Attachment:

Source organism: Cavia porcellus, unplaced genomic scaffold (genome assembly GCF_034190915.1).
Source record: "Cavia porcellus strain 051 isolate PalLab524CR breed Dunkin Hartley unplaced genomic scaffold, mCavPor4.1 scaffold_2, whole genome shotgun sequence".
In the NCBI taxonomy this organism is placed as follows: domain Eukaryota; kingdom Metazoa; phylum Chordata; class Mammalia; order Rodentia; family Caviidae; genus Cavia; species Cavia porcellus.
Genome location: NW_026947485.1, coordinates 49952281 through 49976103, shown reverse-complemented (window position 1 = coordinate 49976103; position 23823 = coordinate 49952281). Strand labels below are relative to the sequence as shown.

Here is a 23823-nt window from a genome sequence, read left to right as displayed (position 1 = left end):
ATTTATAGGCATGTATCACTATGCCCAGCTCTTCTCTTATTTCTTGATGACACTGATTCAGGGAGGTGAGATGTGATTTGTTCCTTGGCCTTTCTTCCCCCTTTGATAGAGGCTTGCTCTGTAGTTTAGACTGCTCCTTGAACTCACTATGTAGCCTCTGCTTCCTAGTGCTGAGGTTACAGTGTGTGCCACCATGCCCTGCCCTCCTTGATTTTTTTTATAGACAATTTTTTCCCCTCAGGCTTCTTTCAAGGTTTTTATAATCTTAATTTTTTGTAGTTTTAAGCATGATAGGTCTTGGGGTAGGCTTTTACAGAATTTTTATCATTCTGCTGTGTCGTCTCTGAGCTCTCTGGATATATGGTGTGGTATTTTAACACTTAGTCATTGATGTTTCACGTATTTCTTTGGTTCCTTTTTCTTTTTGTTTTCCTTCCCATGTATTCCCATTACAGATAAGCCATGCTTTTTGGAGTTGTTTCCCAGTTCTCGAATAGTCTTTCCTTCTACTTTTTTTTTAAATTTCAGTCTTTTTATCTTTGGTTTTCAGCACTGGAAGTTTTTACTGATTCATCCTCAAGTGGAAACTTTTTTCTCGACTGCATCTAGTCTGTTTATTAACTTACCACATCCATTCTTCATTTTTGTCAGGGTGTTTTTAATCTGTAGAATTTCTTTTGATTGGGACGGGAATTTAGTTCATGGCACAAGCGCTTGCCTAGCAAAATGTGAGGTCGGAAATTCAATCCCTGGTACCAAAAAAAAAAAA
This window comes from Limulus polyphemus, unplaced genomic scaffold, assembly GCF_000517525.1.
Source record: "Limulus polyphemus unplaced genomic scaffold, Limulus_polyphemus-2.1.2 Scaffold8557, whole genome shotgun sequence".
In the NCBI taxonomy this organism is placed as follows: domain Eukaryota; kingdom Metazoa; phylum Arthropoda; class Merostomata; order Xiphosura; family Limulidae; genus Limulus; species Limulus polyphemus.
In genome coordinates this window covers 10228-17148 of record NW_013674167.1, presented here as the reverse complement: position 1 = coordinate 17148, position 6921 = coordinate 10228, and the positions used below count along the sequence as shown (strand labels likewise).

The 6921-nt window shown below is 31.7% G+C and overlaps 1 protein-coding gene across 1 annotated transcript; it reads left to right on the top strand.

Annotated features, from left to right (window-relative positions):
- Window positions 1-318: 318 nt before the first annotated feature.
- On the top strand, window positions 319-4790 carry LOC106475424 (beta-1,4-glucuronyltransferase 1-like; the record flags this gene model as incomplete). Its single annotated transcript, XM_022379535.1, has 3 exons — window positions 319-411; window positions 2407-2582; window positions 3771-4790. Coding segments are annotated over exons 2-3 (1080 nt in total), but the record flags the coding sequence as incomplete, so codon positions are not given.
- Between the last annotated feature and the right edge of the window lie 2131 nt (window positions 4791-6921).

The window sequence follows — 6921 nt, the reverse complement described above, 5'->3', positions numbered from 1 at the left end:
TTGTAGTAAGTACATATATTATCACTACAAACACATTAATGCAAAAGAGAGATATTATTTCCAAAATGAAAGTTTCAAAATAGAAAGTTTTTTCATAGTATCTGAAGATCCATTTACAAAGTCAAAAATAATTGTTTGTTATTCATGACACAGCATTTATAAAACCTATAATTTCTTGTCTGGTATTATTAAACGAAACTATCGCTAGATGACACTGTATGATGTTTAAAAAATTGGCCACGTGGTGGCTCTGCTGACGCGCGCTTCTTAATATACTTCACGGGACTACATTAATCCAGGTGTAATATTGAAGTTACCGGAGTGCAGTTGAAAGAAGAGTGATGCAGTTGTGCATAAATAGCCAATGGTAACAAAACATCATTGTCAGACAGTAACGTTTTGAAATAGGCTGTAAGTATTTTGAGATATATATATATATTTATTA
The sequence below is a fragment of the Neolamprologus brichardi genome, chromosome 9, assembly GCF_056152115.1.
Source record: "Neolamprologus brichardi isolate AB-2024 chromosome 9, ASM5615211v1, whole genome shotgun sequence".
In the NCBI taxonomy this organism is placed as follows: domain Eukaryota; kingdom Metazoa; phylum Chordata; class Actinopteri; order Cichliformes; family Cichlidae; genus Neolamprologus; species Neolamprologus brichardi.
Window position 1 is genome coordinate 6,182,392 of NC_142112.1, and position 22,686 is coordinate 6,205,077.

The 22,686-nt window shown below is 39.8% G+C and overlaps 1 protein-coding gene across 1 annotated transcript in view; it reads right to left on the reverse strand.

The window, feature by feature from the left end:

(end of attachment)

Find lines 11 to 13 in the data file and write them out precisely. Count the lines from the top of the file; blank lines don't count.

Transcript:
The 6921-nt window shown below is 31.7% G+C and overlaps 1 protein-coding gene across 1 annotated transcript; it reads left to right on the top strand.

Annotated features, from left to right (window-relative positions):
- Window positions 1-318: 318 nt before the first annotated feature.